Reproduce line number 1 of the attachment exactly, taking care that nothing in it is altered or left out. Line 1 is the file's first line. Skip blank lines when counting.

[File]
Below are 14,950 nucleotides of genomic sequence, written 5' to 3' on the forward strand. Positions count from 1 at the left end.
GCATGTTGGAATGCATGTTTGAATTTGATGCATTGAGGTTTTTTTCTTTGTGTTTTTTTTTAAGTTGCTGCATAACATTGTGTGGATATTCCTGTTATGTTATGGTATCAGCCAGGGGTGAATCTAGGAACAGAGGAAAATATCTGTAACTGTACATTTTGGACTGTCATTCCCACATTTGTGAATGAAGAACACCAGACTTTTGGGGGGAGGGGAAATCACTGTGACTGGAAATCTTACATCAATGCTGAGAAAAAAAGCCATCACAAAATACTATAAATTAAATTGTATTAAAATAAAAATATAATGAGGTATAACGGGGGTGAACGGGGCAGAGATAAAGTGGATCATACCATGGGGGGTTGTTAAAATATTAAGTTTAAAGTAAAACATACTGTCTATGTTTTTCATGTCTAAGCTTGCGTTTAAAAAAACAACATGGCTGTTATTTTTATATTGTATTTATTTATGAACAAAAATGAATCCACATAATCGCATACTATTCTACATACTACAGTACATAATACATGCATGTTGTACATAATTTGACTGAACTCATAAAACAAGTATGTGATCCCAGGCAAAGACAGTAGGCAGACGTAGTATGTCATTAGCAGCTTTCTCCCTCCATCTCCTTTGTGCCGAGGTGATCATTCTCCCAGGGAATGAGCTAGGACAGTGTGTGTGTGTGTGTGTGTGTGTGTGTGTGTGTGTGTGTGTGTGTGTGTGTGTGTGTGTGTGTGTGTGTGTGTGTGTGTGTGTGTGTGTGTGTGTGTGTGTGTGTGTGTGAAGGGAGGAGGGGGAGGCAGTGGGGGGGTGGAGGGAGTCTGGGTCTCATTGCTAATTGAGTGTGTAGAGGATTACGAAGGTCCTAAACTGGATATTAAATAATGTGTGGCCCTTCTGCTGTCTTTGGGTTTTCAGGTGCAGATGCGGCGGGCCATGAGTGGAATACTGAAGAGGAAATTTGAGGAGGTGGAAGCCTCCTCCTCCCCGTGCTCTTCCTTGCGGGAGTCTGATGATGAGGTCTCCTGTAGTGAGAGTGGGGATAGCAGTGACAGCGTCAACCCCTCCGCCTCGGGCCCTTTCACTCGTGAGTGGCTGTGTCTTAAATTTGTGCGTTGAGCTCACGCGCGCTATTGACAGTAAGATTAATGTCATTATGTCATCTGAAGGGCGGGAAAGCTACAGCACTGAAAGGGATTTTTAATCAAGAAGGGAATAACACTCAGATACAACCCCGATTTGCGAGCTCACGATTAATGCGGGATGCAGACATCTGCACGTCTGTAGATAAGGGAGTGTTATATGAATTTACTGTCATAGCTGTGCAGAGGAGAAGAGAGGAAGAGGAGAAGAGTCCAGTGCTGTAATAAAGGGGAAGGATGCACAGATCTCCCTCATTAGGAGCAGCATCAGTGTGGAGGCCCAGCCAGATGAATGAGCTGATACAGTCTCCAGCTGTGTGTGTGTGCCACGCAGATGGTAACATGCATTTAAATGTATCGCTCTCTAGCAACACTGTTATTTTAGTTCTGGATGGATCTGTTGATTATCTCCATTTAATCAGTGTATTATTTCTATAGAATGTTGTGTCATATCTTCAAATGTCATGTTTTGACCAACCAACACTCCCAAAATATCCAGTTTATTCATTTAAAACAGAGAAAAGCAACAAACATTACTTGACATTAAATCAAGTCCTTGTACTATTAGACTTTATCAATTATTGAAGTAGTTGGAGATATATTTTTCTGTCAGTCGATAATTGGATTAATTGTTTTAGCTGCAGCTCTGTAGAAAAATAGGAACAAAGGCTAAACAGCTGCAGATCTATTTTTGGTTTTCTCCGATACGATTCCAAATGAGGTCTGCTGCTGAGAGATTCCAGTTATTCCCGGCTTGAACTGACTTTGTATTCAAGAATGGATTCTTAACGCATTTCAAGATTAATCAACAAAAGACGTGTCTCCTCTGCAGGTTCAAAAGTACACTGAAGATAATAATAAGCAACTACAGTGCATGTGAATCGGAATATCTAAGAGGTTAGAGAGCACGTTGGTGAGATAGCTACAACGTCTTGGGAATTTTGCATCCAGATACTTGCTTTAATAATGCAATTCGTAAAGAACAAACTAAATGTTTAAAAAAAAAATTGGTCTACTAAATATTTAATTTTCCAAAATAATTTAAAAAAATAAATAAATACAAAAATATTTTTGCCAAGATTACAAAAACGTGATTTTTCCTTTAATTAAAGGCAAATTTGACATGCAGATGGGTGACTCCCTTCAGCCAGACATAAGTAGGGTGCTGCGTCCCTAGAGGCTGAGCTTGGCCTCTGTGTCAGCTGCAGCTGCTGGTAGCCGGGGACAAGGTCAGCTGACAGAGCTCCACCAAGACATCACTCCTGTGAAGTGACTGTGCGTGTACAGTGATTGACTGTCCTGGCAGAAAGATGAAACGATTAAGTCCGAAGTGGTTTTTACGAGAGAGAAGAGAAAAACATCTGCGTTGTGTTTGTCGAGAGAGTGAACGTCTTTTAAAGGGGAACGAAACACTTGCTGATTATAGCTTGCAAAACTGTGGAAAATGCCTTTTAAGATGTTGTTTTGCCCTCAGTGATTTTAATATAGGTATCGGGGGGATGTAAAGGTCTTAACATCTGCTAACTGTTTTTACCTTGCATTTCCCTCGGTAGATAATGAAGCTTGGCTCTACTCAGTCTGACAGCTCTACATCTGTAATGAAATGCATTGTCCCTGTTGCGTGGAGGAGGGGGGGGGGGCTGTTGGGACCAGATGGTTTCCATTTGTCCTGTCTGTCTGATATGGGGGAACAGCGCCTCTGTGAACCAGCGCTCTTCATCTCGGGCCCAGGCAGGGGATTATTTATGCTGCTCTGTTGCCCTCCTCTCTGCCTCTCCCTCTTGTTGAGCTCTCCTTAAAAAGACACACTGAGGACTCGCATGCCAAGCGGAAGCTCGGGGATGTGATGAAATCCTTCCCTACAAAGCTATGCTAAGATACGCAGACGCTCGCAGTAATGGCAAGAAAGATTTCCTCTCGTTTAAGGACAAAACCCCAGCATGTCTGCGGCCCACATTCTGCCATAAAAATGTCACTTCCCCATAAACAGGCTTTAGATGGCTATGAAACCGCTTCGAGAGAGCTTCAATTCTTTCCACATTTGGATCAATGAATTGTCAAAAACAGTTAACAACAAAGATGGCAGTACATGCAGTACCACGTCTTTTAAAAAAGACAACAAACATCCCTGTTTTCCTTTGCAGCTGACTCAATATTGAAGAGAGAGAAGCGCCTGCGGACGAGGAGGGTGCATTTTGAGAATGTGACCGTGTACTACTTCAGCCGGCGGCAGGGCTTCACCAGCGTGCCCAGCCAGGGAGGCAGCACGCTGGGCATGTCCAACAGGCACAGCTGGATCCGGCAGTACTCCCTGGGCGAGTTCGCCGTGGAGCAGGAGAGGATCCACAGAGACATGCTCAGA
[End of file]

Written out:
Below are 14,950 nucleotides of genomic sequence, written 5' to 3' on the forward strand. Positions count from 1 at the left end.